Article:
(ECG source: http://www.wikidoc.org/index.php/Atrial_fibrillation_EKG_examples)

Second ECG for the case (after cardioversion) found here:

ECG- LVH

(ECG source: http://bestpractice.bmj.com/best-practice/monograph/409/resources/image/bp/5.html)

CXR for the case found here:

CHF

(CXR source: https://www.med-ed.virginia.edu/courses/rad/cxr/pathology2Bchest.html)

Lung ultrasound for the case found here:

STEMI with Bradycardia

This case is written by Dr. Rob Woods. He works in both the adult and pediatric emergency departments in Saskatoon and has been working in New Zealand for the past year. He is the founder and director of the FRCP EM residency program in Saskatchewan.

Why it Matters

This case requires learners to coordinate multiple components of care at once. A patient presenting with a STEMI requires urgent PCI, however they must also be stable enough to safely travel to the cardiac catheterization lab. This case emphasizes important adjuncts to STEMI management in an unstable patient, including:

  • The utility of transcutaneous pacing and epinephrine infusion in the context of symptomatic bradycardia
  • The importance of recognizing complete heart block as a complication of a STEMI
  • The need for intubation in order to facilitate medication administration and safe transport in a PCI-requiring patient who presents with severe CHF or altered LOC

Clinical Vignette

To be stated by the bedside nurse: “This 65-year-old woman came in with 1 hour of chest pressure and SOB. Her O2 sats were 84% on RA at triage, and they are now 90% with a non-rebreather mask. She’s also bradycardic at 30 and hypotensive at 77/40.”

Case Summary

A 65-year-old female is brought to the ED with chest tightness and SOB. On arrival, she will be found to have an inferior STEMI with resultant 3rd degree heart block and hypotension. The team will be expected to initiate vasopressor support and transcutaneous pacing. However, prior to doing so, the patient will develop a VT arrest requiring ACLS care. After ROSC, the team will need to initiate transcutaneous pacing and activate the cath lab for definitive management.

Download the case here: STEMI with Bradycardia

ECG for the case found here:

Inferior STEMI with CHB

(ECG source: http://lifeinthefastlane.com/ecg-library/basics/inferior-stemi/)

CXR for the case found here:

CHF

(CXR source: https://www.med-ed.virginia.edu/courses/rad/cxr/pathology2Bchest.html)

Coarctation of the Aorta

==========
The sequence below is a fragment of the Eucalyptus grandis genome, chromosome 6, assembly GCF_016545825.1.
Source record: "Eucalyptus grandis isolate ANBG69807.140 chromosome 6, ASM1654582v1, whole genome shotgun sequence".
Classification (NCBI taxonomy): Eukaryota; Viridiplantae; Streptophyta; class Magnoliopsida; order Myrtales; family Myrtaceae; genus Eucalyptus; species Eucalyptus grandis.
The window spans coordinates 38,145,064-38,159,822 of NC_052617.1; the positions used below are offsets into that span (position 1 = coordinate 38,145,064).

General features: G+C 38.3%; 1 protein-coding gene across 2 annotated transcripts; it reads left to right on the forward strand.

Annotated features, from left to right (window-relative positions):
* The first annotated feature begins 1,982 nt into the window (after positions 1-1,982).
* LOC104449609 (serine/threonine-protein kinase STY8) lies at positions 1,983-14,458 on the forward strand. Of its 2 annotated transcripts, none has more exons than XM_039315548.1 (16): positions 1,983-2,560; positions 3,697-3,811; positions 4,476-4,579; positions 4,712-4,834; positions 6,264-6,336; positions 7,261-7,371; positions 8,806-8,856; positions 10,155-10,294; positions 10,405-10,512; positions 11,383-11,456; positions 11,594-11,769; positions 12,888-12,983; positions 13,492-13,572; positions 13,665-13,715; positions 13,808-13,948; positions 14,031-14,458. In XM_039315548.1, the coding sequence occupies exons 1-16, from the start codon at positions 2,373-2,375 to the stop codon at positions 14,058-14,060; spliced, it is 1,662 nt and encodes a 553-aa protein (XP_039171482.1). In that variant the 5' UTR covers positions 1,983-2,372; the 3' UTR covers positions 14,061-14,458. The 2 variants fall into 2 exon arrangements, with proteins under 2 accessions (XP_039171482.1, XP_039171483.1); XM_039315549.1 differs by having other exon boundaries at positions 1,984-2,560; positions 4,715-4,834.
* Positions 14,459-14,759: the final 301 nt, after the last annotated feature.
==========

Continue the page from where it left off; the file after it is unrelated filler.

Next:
This case is written by Drs. Quang Ngo and Donika Orlich. Dr. Ngo is an attending emergency physician at McMaster Children’s Hospital and also serves as the Associate Program Director for the Department of Pediatrics. He is also a member of the advisory board here at EMSimCases. Dr. Orlich is a PGY5 Emergency Medicine resident at McMaster University who also completed a fellowship in Simulation and Medical Education last year.

Why it Matters

Having an approach to the toxic neonate is essential. More importantly, emergency physicians must be able to recognize subtle historical clues and physical exam features that point toward congenital heart disease in order to begin critical treatment rapidly. This case highlights the following:

  • The presentation of neonates with congenital heart disease including features like difficulty feeding, CHF, and tachypnea without increased work of breathing
  • The clinical features that may be present in a coarctation of the aorta, one specific type of congenital heart disease, and the resultant need to include four-limb BP’s as part of the work-up of toxic-appearing neonates
  • The importance of beginning a prostaglandin infusion in patients with suspected ductal-dependent congenital heart disease
  • One of the most common side effects of a prostaglandin infusion – apnea

Clinical Vignette

Your triage nurse comes to tell you about an infant she just put in the resuscitation room who she feels looks quite unwell. He is a 2 week old neonate brought to the ED by his mother. Mom was worried because he hasn’t been feeding very well and seems to just get sleepy when feeding. Now he just vomited his last feed and seems really lethargic. She thinks he just “doesn’t look the right colour”.

Case Summary